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TitleSpherical-earth finite element model of short-term postseismic deformation following the 2004 Sumatra earthquake
AuthorHu, Y; Wang, K
SourceJournal of Geophysical Research vol. 117, B05404, 2012 p. 1-15, (Open Access)
Alt SeriesEarth Sciences Sector, Contribution Series 20110420
Mediapaper; on-line; digital
File formatpdf
AreaSumatra; Indonesia
Lat/Long WENS 90.0000 105.0000 20.0000 0.0000
Subjectsgeophysics; earthquakes; earthquake studies; earthquake mechanisms; deformation; subduction; crustal movements; crustal studies
Illustrationslocation maps; plots; block diagrams
ProgramPublic Safety Geoscience, Targeted Hazard Assessments in Western Canada
Released2012 05 05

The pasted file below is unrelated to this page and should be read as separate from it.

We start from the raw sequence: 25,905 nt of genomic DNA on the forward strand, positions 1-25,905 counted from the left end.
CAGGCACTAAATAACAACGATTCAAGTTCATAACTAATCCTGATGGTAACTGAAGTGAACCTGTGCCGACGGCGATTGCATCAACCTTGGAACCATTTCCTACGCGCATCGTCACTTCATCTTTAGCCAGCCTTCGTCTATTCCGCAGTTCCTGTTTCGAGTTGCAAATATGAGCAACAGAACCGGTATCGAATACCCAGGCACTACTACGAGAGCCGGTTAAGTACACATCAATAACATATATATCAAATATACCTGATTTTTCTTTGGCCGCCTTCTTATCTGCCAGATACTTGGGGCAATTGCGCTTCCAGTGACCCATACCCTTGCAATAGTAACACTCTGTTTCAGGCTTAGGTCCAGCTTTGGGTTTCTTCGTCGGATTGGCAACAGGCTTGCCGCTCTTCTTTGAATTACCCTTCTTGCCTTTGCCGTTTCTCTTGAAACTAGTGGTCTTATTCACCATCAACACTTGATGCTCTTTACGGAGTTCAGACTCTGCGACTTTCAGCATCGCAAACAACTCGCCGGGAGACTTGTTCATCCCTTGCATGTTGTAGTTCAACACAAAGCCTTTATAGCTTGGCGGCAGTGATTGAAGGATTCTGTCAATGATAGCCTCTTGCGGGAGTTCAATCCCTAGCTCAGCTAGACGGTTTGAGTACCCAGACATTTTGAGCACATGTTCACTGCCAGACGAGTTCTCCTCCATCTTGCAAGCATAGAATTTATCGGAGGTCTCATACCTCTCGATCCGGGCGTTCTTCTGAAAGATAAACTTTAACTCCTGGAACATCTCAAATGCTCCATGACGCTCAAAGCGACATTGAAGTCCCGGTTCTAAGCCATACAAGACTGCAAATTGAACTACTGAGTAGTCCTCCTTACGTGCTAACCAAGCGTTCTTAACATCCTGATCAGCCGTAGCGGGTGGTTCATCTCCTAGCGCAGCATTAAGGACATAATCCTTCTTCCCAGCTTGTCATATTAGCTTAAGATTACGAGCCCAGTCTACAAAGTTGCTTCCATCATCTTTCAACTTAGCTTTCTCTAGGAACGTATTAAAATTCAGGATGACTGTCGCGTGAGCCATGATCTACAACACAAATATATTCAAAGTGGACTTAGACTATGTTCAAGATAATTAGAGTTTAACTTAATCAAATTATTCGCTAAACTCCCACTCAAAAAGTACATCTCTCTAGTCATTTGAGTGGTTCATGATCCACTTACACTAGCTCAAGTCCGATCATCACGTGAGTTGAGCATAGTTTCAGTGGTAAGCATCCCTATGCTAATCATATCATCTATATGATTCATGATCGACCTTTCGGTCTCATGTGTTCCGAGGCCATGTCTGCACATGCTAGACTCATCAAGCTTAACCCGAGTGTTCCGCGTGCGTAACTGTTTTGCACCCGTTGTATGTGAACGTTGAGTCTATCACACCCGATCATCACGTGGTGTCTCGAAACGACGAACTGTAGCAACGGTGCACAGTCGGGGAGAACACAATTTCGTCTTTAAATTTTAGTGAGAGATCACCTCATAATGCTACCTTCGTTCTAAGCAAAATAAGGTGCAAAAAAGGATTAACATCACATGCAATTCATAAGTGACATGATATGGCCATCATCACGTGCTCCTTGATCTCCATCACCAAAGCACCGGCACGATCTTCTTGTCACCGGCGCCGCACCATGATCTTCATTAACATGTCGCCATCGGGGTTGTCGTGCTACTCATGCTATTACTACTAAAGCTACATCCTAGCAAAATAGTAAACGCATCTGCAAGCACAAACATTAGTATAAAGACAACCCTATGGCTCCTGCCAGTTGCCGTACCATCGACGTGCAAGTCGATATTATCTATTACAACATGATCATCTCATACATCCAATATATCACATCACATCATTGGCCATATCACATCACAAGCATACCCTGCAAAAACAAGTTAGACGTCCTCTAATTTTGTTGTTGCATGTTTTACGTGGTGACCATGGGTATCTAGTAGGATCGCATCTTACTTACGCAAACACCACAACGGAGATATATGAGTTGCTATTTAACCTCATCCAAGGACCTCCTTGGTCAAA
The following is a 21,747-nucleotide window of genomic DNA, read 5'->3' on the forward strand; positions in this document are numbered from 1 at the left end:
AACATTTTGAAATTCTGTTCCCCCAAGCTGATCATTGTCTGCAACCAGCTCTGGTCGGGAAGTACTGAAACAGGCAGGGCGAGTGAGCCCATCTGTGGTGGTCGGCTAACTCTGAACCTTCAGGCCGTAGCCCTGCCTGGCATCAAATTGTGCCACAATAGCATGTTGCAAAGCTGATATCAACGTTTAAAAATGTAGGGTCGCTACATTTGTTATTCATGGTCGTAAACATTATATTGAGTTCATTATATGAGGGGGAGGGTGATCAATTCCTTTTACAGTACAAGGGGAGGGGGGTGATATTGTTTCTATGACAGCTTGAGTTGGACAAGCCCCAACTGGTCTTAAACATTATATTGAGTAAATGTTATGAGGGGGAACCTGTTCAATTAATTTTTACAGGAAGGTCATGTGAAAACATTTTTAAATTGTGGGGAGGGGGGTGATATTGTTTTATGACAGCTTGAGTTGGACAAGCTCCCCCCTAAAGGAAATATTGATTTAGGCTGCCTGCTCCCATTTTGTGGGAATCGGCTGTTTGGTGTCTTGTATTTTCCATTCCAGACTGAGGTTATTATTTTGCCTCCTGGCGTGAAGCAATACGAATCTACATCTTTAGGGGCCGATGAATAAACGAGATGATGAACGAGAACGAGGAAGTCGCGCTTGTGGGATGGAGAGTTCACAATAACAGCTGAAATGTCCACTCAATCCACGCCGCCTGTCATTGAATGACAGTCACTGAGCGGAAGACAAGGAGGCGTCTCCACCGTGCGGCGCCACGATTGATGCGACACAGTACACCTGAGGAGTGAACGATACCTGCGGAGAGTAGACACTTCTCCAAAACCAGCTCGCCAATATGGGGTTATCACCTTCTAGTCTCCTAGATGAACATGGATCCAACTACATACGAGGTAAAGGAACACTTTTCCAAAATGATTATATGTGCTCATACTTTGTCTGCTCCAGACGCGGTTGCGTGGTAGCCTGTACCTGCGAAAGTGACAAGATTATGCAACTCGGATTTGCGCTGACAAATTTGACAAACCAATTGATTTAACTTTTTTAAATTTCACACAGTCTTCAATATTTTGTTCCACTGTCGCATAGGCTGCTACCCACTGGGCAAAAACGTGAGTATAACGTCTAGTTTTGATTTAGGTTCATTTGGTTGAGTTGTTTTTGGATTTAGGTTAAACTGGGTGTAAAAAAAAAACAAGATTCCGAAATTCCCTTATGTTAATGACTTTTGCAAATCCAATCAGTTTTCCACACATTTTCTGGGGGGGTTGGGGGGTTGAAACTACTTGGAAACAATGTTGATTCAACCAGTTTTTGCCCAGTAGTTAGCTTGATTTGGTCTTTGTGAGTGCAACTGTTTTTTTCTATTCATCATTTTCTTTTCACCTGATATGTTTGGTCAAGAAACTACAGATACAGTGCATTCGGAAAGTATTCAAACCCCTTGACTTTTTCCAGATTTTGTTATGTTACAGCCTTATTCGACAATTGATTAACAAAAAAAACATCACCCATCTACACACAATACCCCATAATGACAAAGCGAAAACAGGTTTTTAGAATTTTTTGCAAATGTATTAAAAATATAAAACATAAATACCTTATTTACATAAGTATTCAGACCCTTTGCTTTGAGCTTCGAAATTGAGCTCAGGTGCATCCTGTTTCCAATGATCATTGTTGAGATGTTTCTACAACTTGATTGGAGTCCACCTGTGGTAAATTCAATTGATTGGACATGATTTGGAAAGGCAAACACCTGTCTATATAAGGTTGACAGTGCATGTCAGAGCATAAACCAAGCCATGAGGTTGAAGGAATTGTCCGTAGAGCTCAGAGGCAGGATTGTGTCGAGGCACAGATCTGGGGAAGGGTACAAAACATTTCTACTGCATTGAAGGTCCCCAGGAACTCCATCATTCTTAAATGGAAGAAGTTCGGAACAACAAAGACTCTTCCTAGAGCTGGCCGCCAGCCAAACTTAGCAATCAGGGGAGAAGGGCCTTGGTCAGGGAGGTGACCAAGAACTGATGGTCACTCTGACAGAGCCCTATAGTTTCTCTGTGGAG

AbstractDecadal-scale postseismic deformation of subduction earthquakes has been widely modeled using a Maxwell viscoelastic Earth with a mantle-wedge viscosity of about 1019 Pa s. Short-term postseismic deformation within a few years after the earthquake remains a more challenging problem because of the predominance of afterslip of the megathrust and the potentially more complex mantle rheology. Questions include the necessity of invoking the transient rheology and the relative importance of contributions from afterslip and viscoelastic relaxation. In this work, we address these questions by developing a spherical-Earth viscoelastic finite element model for the short-term postseismic deformation following the magnitude 9.2 Sumatra earthquake of 2004. The model consists of elastic overriding and subducting plates and a viscoelastic mantle of bi-viscous Burgers rheology, with the continental mantle (mantle wedge) being less viscous than the oceanic mantle by a factor of ten. Primary observational constraints for the short-term postseismic deformation include ~1 year net displacements of nine near-field GPS sites and ~3 year time series from three far-field sites several hundred kilometers from the 2004 rupture zone. Model results indicate that the afterslip of the fault must be at work within the first few years after the earthquake. The observed deformation is best explained with a model that includes both the afterslip and transient rheology. In the preferred model, the transient and steady state viscosities of the mantle wedge are 5 x 1017 Pa s and 1019 Pa s, respectively.